This book has been on my TBR list for a while now, and I was finally able to get a chance to read it! This was one of those books that you read in a little over and hour, and you think about for the rest of the day.
It all starts when six kids have to meet for a weekly chat–by themselves, with no adults to listen in. There, in the room they soon dub the ARTT Room (short for “A Room to Talk”), they discover it’s safe to talk about what’s bothering them–everything from Esteban’s father’s deportation and Haley’s father’s incarceration to Amari’s fears of racial profiling and Ashton’s adjustment to his changing family fortunes. When the six are together, they can express the feelings and fears they have to hide from the rest of the world. And together, they can grow braver and more ready for the rest of their lives.
I’m not really sure what I was expecting when I selected this book to add to my TBR list, but I can tell you, that whatever it was, this book was more. What I thought would be a book about some kids and talks that they had, turned into a lesson about race and a life lesson that I think I will carry with me for the rest of my life. In the book, Jacqueline Woodson writes “If the worst thing in the world happened, would I help protect someone else? Would I let myself be a harbor for someone who needs it? Then she said, ‘I want each of you to say to each other: I will harbor you.’ I will harbor you.” This made me think about how many times we go through our days, only worried about ourselves. It made me think of those times that we are in a hard place, and all we do is think about how to rescue ourselves, but not how to rescue others in the same position as ourselves. I mean no offense, but sometimes, and maybe more often than not, we are a selfish people focused only on ourselves. While this book was indeed about some kids and the talks they had, it was much more. It was about kids who had to learn the hard lessons of racism and the unfairness of it all at a young age. It was about kids who had to harbor each other during this year of their lives. It was about kids who had to protect each other from bullies and from the curveballs that life throws at you. I very much enjoyed this book and the life lessons it taught me in a different way than I had heard them in the past. I will leave you with this quote:
“Before you used to hear the word immigration and it sounded like everything you ever believed in. It sounded like feliz cumpleanos and merry Christmas and welcome home. But now you hear it and you get scared because it sounds like a word that makes you want to disappear. It sounds like someone getting stolen away from you.”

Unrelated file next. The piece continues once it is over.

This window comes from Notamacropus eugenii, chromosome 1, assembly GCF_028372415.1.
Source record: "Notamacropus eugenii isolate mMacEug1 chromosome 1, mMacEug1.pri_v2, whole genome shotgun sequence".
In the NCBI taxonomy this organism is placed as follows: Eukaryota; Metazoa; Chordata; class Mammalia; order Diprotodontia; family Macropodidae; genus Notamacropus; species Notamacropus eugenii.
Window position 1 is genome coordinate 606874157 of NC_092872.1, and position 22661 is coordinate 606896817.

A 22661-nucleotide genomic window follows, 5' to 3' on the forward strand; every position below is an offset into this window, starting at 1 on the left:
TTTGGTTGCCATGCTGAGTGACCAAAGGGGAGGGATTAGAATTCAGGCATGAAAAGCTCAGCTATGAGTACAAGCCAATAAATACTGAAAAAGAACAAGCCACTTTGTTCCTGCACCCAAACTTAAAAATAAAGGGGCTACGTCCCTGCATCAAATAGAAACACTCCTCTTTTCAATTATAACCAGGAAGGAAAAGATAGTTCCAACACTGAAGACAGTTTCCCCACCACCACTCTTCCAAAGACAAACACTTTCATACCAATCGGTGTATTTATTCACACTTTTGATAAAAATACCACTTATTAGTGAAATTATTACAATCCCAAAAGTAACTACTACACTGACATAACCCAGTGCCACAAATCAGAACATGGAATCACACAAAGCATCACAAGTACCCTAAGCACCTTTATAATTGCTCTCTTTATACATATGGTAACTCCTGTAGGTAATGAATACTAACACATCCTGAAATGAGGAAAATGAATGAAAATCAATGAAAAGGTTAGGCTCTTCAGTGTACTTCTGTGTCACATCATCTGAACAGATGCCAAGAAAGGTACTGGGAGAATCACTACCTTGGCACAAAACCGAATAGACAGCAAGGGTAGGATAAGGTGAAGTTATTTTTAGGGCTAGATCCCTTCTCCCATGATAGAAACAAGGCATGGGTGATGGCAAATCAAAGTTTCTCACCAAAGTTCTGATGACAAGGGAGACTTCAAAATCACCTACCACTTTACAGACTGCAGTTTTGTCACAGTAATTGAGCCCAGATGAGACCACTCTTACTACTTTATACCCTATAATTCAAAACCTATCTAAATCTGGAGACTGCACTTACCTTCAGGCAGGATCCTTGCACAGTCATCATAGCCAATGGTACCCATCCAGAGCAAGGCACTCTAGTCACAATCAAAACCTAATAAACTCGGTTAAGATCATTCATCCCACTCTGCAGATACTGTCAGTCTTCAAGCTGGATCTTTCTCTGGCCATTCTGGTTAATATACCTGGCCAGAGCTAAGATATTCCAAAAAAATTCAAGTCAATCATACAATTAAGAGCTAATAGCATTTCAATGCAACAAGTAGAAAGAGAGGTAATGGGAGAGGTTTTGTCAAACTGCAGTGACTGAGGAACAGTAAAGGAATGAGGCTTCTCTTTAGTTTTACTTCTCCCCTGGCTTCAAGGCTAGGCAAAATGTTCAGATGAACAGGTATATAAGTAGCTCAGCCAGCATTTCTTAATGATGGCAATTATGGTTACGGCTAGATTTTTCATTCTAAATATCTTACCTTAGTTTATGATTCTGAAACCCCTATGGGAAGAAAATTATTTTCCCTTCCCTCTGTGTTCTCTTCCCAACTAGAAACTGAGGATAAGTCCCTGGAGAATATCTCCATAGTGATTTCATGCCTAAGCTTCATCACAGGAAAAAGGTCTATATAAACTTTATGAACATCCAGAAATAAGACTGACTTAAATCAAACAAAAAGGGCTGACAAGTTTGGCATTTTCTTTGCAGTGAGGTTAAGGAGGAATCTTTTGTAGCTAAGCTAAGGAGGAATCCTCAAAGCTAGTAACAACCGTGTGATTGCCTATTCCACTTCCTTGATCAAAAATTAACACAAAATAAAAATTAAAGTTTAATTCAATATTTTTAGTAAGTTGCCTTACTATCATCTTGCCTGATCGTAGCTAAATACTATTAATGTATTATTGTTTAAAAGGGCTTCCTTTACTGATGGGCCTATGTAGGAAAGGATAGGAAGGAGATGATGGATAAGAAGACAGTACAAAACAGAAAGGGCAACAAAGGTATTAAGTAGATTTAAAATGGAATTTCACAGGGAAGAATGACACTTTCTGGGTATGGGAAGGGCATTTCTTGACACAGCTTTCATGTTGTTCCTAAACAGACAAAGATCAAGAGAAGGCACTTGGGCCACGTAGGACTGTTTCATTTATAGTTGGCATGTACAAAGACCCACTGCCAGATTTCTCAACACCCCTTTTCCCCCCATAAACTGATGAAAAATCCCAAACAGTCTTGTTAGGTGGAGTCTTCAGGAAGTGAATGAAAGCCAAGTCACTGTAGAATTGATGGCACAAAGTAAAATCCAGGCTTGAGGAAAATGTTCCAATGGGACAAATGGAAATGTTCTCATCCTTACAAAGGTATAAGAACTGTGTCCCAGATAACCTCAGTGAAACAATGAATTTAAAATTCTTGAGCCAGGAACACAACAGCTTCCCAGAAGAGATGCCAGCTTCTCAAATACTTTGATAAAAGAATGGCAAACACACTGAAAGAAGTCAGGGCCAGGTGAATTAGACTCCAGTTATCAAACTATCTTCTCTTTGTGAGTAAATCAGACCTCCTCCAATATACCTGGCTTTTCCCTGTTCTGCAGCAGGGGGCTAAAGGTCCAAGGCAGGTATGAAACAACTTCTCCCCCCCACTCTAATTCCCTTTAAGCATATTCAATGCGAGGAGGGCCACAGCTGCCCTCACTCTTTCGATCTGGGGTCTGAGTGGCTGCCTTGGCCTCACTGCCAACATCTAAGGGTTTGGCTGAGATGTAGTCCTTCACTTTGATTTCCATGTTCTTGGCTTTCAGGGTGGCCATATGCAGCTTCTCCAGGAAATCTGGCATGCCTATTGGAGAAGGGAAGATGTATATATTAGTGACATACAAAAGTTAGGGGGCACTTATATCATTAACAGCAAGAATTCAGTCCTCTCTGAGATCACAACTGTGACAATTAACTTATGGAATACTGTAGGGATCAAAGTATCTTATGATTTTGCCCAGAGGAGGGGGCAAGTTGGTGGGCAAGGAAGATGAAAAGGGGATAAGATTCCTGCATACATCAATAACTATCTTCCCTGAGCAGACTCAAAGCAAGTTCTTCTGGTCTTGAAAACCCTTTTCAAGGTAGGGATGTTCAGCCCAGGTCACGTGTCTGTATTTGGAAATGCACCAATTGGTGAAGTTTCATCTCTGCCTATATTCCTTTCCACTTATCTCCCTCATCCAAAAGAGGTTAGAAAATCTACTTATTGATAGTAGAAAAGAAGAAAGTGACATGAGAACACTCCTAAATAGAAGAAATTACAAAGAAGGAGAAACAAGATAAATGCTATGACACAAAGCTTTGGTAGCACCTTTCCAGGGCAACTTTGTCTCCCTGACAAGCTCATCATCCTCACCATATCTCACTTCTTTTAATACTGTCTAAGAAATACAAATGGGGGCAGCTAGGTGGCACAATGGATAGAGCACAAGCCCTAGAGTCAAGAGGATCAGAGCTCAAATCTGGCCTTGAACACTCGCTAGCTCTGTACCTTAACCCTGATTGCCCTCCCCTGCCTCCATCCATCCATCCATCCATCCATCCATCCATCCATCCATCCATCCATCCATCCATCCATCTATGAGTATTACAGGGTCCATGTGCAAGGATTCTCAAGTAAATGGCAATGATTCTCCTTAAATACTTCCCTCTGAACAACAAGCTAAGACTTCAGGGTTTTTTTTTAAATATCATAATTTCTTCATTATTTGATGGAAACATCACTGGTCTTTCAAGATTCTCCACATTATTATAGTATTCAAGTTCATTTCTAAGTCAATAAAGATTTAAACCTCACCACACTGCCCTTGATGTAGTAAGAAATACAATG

About the Author
I wrote on everything and everywhere. I remember my uncle catching me writing my name in graffiti on the side of a building. (It was not pretty for me when my mother found out.) I wrote on paper bags and my shoes and denim binders. I chalked stories across sidewalks and penciled tiny tales in notebook margins. I loved and still love watching words flower into sentences and sentences blossom into stories.
I also told a lot of stories as a child. Not “Once upon a time” stories but basically, outright lies. I loved lying and getting away with it! There was something about telling the lie-story and seeing your friends’ eyes grow wide with wonder. Of course I got in trouble for lying but I didn’t stop until fifth grade.
That year, I wrote a story and my teacher said “This is really good.” Before that I had written a poem about Martin Luther King that was, I guess, so good no one believed I wrote it. After lots of brouhaha, it was believed finally that I had indeed penned the poem which went on to win me a Scrabble game and local acclaim. So by the time the story rolled around and the words “This is really good” came out of the otherwise down-turned lips of my fifth grade teacher, I was well on my way to understanding that a lie on the page was a whole different animal — one that won you prizes and got surly teachers to smile. A lie on the page meant lots of independent time to create your stories and the freedom to sit hunched over the pages of your notebook without people thinking you were strange.
Lots and lots of books later, I am still surprised when I walk into a bookstore and see my name on a book or when the phone rings and someone on the other end is telling me I’ve just won an award. Sometimes, when I’m sitting at my desk for long hours and nothing’s coming to me, I remember my fifth grade teacher, the way her eyes lit up when she said “This is really good.” The way, I — the skinny girl in the back of the classroom who was always getting into trouble for talking or missed homework assignments — sat up a little straighter, folded my hands on the desks, smiled and began to believe in me.